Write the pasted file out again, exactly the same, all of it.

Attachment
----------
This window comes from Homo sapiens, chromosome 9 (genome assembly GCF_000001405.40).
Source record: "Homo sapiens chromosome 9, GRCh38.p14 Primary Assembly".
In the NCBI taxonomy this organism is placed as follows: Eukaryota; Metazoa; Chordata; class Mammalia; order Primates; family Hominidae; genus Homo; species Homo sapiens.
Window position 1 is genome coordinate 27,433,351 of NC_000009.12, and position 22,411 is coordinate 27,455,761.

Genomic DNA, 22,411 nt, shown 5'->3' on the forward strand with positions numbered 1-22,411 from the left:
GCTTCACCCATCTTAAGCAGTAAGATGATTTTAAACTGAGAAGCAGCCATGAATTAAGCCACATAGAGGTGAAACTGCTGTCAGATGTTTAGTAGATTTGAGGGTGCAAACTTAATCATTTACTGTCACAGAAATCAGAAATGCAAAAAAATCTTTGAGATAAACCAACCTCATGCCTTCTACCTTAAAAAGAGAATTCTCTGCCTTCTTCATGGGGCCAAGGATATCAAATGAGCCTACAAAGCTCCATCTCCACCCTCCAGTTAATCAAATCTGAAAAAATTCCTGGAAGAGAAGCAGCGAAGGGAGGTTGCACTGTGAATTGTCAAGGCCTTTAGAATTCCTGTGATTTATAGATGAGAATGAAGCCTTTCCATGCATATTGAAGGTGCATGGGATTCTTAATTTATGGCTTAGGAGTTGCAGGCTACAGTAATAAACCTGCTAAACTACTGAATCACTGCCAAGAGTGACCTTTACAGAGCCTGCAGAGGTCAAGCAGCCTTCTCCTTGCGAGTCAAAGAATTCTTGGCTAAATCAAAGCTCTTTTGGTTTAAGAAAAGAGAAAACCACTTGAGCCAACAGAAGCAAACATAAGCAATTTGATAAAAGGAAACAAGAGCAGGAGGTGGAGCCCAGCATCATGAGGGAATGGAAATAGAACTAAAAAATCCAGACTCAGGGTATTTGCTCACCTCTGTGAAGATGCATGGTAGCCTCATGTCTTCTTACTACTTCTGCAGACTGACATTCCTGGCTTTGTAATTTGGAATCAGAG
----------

This window comes from Homo sapiens, chromosome 9 (genome assembly GCF_000001405.40).
Source record: "Homo sapiens chromosome 9, GRCh38.p14 Primary Assembly".
In the NCBI taxonomy this organism is placed as follows: Eukaryota; Metazoa; Chordata; class Mammalia; order Primates; family Hominidae; genus Homo; species Homo sapiens.
Window position 1 is genome coordinate 27,433,351 of NC_000009.12, and position 22,411 is coordinate 27,455,761.

Genomic DNA, 22,411 nt, shown 5'->3' on the forward strand with positions numbered 1-22,411 from the left:
GCTTCACCCATCTTAAGCAGTAAGATGATTTTAAACTGAGAAGCAGCCATGAATTAAGCCACATAGAGGTGAAACTGCTGTCAGATGTTTAGTAGATTTGAGGGTGCAAACTTAATCATTTACTGTCACAGAAATCAGAAATGCAAAAAAATCTTTGAGATAAACCAACCTCATGCCTTCTACCTTAAAAAGAGAATTCTCTGCCTTCTTCATGGGGCCAAGGATATCAAATGAGCCTACAAAGCTCCATCTCCACCCTCCAGTTAATCAAATCTGAAAAAATTCCTGGAAGAGAAGCAGCGAAGGGAGGTTGCACTGTGAATTGTCAAGGCCTTTAGAATTCCTGTGATTTATAGATGAGAATGAAGCCTTTCCATGCATATTGAAGGTGCATGGGATTCTTAATTTATGGCTTAGGAGTTGCAGGCTACAGTAATAAACCTGCTAAACTACTGAATCACTGCCAAGAGTGACCTTTACAGAGCCTGCAGAGGTCAAGCAGCCTTCTCCTTGCGAGTCAAAGAATTCTTGGCTAAATCAAAGCTCTTTTGGTTTAAGAAAAGAGAAAACCACTTGAGCCAACAGAAGCAAACATAAGCAATTTGATAAAAGGAAACAAGAGCAGGAGGTGGAGCCCAGCATCATGAGGGAATGGAAATAGAACTAAAAAATCCAGACTCAGGGTATTTGCTCACCTCTGTGAAGATGCATGGTAGCCTCATGTCTTCTTACTACTTCTGCAGACTGACATTCCTGGCTTTGTAATTTGGAATCAGAG